eco TV Week

The headaches of the ECB


The Covid-19 represents a massive disinflationary shock because of the demand shortfall it creates. This has triggered a very strong reaction of central banks across the globe, including the ECB. The ECB’s action –in particular the PEPP- has been successful in maintaining fluid financing, both bank-based and capital-market based. Nevertheless, the ECB has a headache, three actually. Inflation is too low and declining, the strong euro reinforces this development and there is concern that the change in the longer-term goal of the Fed, which will now target inflation averaging 2 percent over time, will complicate matters.


TRANSCRIPT // The headaches of the ECB : September 2020

Part 1: negative inflation in August

The first one is that inflation is low and declining.

August -0.2% versus median consensus of +0.2%. Core hit record low, in part explained by discounting during summer sales.

Part 2: The second one is the strengthening of the euro

The most eyecatching has been versus dollar with euro reaching 1.20 but also versus other currencies, so on an effective exchange rate basis, it has appreciated.

For good reasons: Next Generation EU 750 bn recovery fund. Euro undervalued versus dollar.

For reasons which are source of concern: change in Fed longer run goals (more on that in a minute).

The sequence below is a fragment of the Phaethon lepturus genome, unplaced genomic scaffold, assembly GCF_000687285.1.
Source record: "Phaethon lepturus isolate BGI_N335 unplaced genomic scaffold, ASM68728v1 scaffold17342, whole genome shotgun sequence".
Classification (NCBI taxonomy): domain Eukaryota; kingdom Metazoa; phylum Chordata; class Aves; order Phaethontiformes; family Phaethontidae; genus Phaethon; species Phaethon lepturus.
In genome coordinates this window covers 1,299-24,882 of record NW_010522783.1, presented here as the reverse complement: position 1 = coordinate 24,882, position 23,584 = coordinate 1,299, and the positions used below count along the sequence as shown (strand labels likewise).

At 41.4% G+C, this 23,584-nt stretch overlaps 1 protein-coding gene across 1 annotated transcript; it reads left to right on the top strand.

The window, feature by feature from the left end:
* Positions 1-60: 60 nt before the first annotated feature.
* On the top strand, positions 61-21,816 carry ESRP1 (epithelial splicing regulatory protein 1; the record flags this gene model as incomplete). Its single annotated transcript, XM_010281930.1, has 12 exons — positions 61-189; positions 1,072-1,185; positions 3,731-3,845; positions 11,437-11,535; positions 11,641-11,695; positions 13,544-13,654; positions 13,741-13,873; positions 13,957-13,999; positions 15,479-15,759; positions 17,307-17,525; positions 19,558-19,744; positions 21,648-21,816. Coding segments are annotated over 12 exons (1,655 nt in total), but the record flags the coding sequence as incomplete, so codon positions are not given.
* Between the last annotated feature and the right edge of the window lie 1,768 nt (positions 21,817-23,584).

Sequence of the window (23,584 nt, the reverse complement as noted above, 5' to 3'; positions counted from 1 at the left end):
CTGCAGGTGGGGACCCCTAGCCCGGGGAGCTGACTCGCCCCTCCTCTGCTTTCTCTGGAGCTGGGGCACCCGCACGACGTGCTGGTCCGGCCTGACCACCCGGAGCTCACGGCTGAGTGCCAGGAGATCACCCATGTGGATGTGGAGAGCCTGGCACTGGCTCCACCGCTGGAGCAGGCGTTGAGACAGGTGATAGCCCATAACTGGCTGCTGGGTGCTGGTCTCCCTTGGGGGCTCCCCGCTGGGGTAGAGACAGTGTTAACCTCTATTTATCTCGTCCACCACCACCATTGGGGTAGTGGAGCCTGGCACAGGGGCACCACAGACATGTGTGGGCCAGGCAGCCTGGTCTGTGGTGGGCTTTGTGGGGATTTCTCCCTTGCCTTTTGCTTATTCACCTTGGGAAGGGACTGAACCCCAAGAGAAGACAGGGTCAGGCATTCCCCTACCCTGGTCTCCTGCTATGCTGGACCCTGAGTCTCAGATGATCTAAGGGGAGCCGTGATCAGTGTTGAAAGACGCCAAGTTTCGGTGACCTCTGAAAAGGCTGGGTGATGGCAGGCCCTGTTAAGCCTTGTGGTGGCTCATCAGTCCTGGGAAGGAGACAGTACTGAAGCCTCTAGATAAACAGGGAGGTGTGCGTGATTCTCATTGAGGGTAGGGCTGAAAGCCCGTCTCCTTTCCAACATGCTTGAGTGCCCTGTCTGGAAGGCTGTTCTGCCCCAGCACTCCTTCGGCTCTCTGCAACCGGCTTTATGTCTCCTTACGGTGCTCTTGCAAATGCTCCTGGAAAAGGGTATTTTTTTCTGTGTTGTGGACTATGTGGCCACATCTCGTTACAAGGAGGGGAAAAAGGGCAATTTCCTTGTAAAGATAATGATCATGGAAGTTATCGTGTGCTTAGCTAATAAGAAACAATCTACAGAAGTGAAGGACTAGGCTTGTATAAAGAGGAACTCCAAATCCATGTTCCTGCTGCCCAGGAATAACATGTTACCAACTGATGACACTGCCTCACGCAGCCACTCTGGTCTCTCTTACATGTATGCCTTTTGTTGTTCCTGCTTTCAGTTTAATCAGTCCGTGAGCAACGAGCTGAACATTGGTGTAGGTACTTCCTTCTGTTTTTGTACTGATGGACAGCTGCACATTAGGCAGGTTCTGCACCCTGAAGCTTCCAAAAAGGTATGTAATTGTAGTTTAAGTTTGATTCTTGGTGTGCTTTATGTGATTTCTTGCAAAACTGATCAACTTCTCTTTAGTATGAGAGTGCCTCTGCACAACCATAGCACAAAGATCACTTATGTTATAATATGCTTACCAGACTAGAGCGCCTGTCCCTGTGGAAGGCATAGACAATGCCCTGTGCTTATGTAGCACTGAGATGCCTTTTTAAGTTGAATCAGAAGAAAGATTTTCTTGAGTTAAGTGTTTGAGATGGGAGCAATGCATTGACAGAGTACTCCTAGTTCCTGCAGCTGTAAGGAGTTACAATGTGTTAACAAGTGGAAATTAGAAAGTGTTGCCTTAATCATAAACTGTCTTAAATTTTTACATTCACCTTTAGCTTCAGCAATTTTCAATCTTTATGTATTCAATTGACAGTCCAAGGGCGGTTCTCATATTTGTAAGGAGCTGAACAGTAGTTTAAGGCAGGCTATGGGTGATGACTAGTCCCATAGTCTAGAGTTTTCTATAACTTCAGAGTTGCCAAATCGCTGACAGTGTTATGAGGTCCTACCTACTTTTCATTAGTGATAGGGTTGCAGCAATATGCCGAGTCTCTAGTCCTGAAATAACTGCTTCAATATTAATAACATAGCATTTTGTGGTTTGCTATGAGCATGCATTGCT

1.           Risk of more downward pressure on inflation


Since the lows this year the euro has strengthened about 12% versus the dollar and 7 percent on an effective exchange rate basis.

ECB calculations shows 1% appreciation causes over a 3 year time span a decline in inflation of about 0.05%, so 5 basis points. A 10% appreciation would thus exert downward pressure to the tune of 50 basis points, which would be a real issue.

2.           Impact on competitiveness

3.           Tightening of financial and monetary conditions

Creates balancing act in terms of communication: need to express it is being monitored (so the issue is not neglected) but avoiding to express too much concern (which would raise expectations of significant policy action).

Philip Lane’s comment takes the middle ground by saying that the euro’s level does matter for monetary policy. This was enough to cause some euro profit taking.

“Europe’s common currency touched $1.2011 on Tuesday, its highest since May 2018, before tumbling back to $1.1907, or 0.3% lower on the day. Options-related selling around the day’s highs and a rebound in the dollar helped fuel the reversal, as did ECB member Philip Lane’s comment that euro’s level “does matter” for monetary policy.” (Euro Falters After Eclipsing Key Level as ECB’s Lane Weighs In, Bloomberg, September 1, 2020)


Part 3: The third headache is the Fed’s new policy


The Federal Reserve has changed it longer-run goals: achieve inflation averaging 2 percent over time. Puts the onus on ECB and its own strategy review.

Clearly, an objective of “inflation close to but below 2%” sounds far less dovish than the Fed’s new inflation averaging approach.

This could structurally underpin the euro, making it even more difficult to generate enough inflation.

Clearly, next week’s ECB meeting is more important than ever in terms of the messages it may bring.


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